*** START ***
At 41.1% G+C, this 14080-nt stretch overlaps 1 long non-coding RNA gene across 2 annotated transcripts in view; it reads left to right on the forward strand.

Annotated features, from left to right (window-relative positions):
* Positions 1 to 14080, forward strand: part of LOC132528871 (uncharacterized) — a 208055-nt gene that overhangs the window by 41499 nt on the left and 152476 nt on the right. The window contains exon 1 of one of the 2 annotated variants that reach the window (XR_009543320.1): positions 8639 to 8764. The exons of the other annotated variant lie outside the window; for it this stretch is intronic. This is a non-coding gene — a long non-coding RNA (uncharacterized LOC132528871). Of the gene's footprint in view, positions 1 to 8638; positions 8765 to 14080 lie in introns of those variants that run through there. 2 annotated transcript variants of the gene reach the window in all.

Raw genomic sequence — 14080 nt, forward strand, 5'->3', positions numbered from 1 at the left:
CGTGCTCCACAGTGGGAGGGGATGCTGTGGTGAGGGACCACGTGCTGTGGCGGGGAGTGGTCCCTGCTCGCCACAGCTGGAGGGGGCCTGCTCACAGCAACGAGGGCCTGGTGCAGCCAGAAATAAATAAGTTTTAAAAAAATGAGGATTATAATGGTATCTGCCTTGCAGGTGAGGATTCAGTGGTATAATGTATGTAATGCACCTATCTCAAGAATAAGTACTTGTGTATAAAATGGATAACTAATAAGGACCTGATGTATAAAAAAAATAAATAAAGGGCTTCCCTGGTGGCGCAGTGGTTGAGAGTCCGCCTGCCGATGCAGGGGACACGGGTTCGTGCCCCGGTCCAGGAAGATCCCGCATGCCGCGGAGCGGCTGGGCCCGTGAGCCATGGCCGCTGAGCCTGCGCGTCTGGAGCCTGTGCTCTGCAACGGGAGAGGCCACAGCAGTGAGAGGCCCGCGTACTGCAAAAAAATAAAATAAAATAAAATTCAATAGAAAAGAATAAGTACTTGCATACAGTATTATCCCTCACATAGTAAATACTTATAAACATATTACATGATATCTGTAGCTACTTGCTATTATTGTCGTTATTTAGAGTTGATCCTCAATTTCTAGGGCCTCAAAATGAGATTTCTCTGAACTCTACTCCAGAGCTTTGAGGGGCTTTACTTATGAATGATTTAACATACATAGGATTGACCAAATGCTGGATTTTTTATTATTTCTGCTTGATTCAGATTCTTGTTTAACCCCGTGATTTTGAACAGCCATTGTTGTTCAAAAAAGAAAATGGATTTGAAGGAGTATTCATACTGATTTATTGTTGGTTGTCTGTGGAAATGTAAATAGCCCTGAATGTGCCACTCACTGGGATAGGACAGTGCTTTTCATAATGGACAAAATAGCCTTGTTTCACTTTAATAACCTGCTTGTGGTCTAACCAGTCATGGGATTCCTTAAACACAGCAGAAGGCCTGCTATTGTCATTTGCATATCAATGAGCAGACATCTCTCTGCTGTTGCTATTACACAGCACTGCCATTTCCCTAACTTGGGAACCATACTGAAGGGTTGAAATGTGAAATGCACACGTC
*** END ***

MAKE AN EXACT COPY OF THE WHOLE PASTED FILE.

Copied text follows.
At 41.1% G+C, this 14080-nt stretch overlaps 1 long non-coding RNA gene across 2 annotated transcripts in view; it reads left to right on the forward strand.

Annotated features, from left to right (window-relative positions):
* Positions 1 to 14080, forward strand: part of LOC132528871 (uncharacterized) — a 208055-nt gene that overhangs the window by 41499 nt on the left and 152476 nt on the right. The window contains exon 1 of one of the 2 annotated variants that reach the window (XR_009543320.1): positions 8639 to 8764. The exons of the other annotated variant lie outside the window; for it this stretch is intronic. This is a non-coding gene — a long non-coding RNA (uncharacterized LOC132528871). Of the gene's footprint in view, positions 1 to 8638; positions 8765 to 14080 lie in introns of those variants that run through there. 2 annotated transcript variants of the gene reach the window in all.

Raw genomic sequence — 14080 nt, forward strand, 5'->3', positions numbered from 1 at the left:
CGTGCTCCACAGTGGGAGGGGATGCTGTGGTGAGGGACCACGTGCTGTGGCGGGGAGTGGTCCCTGCTCGCCACAGCTGGAGGGGGCCTGCTCACAGCAACGAGGGCCTGGTGCAGCCAGAAATAAATAAGTTTTAAAAAAATGAGGATTATAATGGTATCTGCCTTGCAGGTGAGGATTCAGTGGTATAATGTATGTAATGCACCTATCTCAAGAATAAGTACTTGTGTATAAAATGGATAACTAATAAGGACCTGATGTATAAAAAAAATAAATAAAGGGCTTCCCTGGTGGCGCAGTGGTTGAGAGTCCGCCTGCCGATGCAGGGGACACGGGTTCGTGCCCCGGTCCAGGAAGATCCCGCATGCCGCGGAGCGGCTGGGCCCGTGAGCCATGGCCGCTGAGCCTGCGCGTCTGGAGCCTGTGCTCTGCAACGGGAGAGGCCACAGCAGTGAGAGGCCCGCGTACTGCAAAAAAATAAAATAAAATAAAATTCAATAGAAAAGAATAAGTACTTGCATACAGTATTATCCCTCACATAGTAAATACTTATAAACATATTACATGATATCTGTAGCTACTTGCTATTATTGTCGTTATTTAGAGTTGATCCTCAATTTCTAGGGCCTCAAAATGAGATTTCTCTGAACTCTACTCCAGAGCTTTGAGGGGCTTTACTTATGAATGATTTAACATACATAGGATTGACCAAATGCTGGATTTTTTATTATTTCTGCTTGATTCAGATTCTTGTTTAACCCCGTGATTTTGAACAGCCATTGTTGTTCAAAAAAGAAAATGGATTTGAAGGAGTATTCATACTGATTTATTGTTGGTTGTCTGTGGAAATGTAAATAGCCCTGAATGTGCCACTCACTGGGATAGGACAGTGCTTTTCATAATGGACAAAATAGCCTTGTTTCACTTTAATAACCTGCTTGTGGTCTAACCAGTCATGGGATTCCTTAAACACAGCAGAAGGCCTGCTATTGTCATTTGCATATCAATGAGCAGACATCTCTCTGCTGTTGCTATTACACAGCACTGCCATTTCCCTAACTTGGGAACCATACTGAAGGGTTGAAATGTGAAATGCACACGTC